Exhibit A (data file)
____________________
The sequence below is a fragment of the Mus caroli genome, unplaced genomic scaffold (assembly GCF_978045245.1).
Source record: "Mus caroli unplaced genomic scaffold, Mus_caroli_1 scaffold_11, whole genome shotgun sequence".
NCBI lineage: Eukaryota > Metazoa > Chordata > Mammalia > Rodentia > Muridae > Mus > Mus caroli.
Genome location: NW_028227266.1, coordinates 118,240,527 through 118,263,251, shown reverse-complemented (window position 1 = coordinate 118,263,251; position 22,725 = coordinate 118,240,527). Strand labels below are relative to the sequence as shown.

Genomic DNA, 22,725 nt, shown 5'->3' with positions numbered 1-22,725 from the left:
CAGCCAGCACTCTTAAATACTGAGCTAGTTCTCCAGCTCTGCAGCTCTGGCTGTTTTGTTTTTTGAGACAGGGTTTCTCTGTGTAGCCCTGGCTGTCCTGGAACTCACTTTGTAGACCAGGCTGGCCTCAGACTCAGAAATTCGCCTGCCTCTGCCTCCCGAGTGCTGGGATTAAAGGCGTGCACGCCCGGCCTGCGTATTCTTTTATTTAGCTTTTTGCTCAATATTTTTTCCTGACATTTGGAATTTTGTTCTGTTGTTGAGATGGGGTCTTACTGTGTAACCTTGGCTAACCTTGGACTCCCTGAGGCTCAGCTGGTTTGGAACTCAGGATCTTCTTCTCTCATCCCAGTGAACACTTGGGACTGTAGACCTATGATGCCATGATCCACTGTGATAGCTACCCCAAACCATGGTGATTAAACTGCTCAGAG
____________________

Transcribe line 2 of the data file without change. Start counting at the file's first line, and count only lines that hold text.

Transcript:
Source record: "Mus caroli unplaced genomic scaffold, Mus_caroli_1 scaffold_11, whole genome shotgun sequence".